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I'm ALWAYS happy to give you opportunities to gush, omg. I'm so glad to hear your process! I'm really happy you kept in those lines.

This new chapter is so cute and funny and sweet, omfg. I feel so bad for Rhen (but love reading) as every little thing that could possibly happen, of course, does. She just can't get a break and she really needs one! Luckily she has Dameon to help. I always love reading how you write them helping each other, from the big stuff like talking through their feelings about loss and responsibility to the lighter hearted stuff like this. The fact that they're there for each other through such a broad spectrum of ups and downs really gives a complete image of their relationship and I LOVE it, I love them, I love how you write them! And of course I love how the rest of the party is such a disaster (I really like how you characterized Marge even through just brief mentions, I like her intro to the fic; I love Lars helping "if he's bored enough" - nice balance between early game Lars who would never do anything to help and showing he's changing; I LOVE Te'ijal and Galahad just running even when there's a bunch of glass on the floor).

all in all this was such a cute chapter and I love it

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@darwin Thank you, Cough was so fun to write and those were all the most important things I was trying to convey and I can't believe it actually worked a little? Thank you so much T.T And haha Marge and Lars and... all of them, I love them and I'm glad they came across well! 


Sooo we are back to angst guys. I reread these next few pieces and cried, mostly because I'm a sap but also because they deal with some stuff that is hard to think about, so please take care of yourselves and find some fluff to follow this up with if you are like me. I promise cute pieces are coming soon (and also this piece does feature one of my favorite accidental oc's for reasons which will be obvious in like the second to last oneshot, so at least there is that).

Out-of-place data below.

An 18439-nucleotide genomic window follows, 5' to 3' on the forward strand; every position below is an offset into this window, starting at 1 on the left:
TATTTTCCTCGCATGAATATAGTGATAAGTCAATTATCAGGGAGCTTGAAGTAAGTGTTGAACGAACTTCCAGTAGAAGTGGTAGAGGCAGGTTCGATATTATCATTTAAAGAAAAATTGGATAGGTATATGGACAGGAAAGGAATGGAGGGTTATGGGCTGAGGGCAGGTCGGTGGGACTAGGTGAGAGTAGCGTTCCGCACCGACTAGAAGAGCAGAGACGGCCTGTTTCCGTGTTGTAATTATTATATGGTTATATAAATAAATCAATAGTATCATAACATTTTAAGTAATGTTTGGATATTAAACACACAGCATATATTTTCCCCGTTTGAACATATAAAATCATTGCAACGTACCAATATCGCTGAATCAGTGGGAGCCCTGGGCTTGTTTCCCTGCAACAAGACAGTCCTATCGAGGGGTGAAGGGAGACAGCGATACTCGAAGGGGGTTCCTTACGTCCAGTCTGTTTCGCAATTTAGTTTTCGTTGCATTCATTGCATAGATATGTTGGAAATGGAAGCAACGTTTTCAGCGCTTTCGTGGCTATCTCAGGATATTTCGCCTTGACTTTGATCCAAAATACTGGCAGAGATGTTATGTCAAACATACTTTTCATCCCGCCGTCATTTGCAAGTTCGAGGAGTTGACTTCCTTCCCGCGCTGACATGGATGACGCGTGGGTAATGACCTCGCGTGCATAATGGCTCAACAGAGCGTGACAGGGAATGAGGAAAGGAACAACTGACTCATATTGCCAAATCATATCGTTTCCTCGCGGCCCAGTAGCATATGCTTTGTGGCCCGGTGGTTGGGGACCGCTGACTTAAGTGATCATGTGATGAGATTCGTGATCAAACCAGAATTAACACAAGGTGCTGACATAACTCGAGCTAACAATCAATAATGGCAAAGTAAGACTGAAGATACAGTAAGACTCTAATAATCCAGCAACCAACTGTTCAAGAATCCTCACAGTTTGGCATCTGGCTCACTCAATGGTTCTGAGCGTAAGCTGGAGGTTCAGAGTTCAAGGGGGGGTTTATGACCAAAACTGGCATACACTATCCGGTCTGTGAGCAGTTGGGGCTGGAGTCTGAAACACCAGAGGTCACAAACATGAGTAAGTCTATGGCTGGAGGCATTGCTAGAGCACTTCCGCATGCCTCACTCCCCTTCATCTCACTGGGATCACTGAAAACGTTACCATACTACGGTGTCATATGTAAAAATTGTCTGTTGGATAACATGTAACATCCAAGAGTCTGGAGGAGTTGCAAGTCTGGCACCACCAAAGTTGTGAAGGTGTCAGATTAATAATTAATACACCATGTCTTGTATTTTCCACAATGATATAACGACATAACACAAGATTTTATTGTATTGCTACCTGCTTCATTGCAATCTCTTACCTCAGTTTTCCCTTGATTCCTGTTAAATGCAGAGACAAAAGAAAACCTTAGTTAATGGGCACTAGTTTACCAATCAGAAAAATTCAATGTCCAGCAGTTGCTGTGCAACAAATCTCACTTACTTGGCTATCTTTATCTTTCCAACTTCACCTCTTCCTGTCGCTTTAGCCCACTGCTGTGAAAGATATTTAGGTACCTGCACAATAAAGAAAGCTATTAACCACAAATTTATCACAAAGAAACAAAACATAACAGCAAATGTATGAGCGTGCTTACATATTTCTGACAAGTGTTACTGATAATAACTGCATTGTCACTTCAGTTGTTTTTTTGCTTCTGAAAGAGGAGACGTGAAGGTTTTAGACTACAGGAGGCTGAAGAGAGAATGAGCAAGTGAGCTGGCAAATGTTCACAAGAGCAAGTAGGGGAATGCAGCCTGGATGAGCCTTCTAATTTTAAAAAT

Dark Places

Thais is abandoned and ruined and Rhen has nothing in common with the people there. Nothing at all.


Gray brick. That was what her future was made out of. It loomed above her, hard and cold and impassable. Unalterable. She hated it. She wanted to run from it.

Instead she turned to her companions, and told them to split up and look for an inn. They were going to sleep here, in this gray city. They had no choice. The blasted lands were dangerous. The rogues and red wolves would only get more vicious as night fell.

So she walked North on the gray brick streets, and under gray brick arches, and between towering walls of gray, gray, gray. It swallowed her whole. She didn't want this. She tried to tell herself that she didn't belong here, that her father was a shoemaker, and her mother was a seamstress—

Daddy, I have a serious question to ask you. Am I your real daughter?

It had seemed an absurd question. This was the man who had carried her on his shoulders through her whole childhood. He had made her every pair of shoes she'd ever worn, until— until she'd gone away. Until now. Now her shoes were made of dragon scales and they glimmered faintly in what little sickly light could filter through the thick clouds hanging in the sky.

It felt like it had always been overcast here, and yet Rhen knew it would never really rain, just like Pa had never really answered her question.

Before you were born, I served as a general to the King and Queen of Thais.

A royal general. Not a shoemaker, then. She was not a shoemaker's daughter. So who was she?

The king and queen of Thais had a daughter, the child who would defeat the demon.

The child. That's what Talia had called her, too. And the Empress of the Eastern Isle, and the Oracle. The child— she wasn't a child! She was too old to be bossed around. And yet—

And yet here she was, doing exactly what they had all told her to do. Or almost exactly what they had all told her to do—

Ma had told her she was a princess, she should be happy. Pa had told her to remember Thais, that it was her duty.

She didn't want to be a princess. She didn't want Alicia's ring— her mother's ring. She didn't want her parents country.

Parents. Devin and Alicia were not her parents. Her father was a shoemaker and her mother was a seamstress— a shoemaker and a seamstress, she tried to make it seem true again, but the weight of the sword on her back said otherwise.

In other cities, in Clearwater especially, people stared at her swords, and her shoulder pads and heavy boots and— everything. But in Thais, no one stared. She fit right in. Nearly everyone here wore their armor, riddled with the damage of hundreds of battles, polished so that it shined even under the overcast sky.

And everyone here walked slowly, with their eyes down, carrying weights in their hearts not less demoralizing than the burdens Rhen had carried as a slave. Everyone in Thais would rather be somewhere else.  

Rhen wanted to be home, with her parents. Her parents, the shoemaker and the seamstress. Not the strangers who had once ruled this now desolated land.

Thais used to be grand, one woman had told her. It had been the greatest city in all the kingdoms. It used to be surrounded by unexplored forests stretching for miles, and there had been cool, clear mountain streams running everywhere, and the land was dotted with farming villages instead of long, lonely stretches of burnt earth and endless gray.